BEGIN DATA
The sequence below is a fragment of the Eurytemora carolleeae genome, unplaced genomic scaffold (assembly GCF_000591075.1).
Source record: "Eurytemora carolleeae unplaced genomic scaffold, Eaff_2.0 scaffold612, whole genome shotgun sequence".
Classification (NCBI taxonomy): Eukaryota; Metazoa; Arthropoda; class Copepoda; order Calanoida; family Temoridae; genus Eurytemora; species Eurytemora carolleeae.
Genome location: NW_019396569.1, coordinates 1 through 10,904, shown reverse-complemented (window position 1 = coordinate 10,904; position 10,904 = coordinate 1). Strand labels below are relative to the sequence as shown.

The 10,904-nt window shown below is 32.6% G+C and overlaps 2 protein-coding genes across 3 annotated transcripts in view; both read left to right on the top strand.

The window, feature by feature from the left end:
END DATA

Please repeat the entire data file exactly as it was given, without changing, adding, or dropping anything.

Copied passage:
The sequence below is a fragment of the Eurytemora carolleeae genome, unplaced genomic scaffold (assembly GCF_000591075.1).
Source record: "Eurytemora carolleeae unplaced genomic scaffold, Eaff_2.0 scaffold612, whole genome shotgun sequence".
Classification (NCBI taxonomy): Eukaryota; Metazoa; Arthropoda; class Copepoda; order Calanoida; family Temoridae; genus Eurytemora; species Eurytemora carolleeae.
Genome location: NW_019396569.1, coordinates 1 through 10,904, shown reverse-complemented (window position 1 = coordinate 10,904; position 10,904 = coordinate 1). Strand labels below are relative to the sequence as shown.

The 10,904-nt window shown below is 32.6% G+C and overlaps 2 protein-coding genes across 3 annotated transcripts in view; both read left to right on the top strand.

The window, feature by feature from the left end: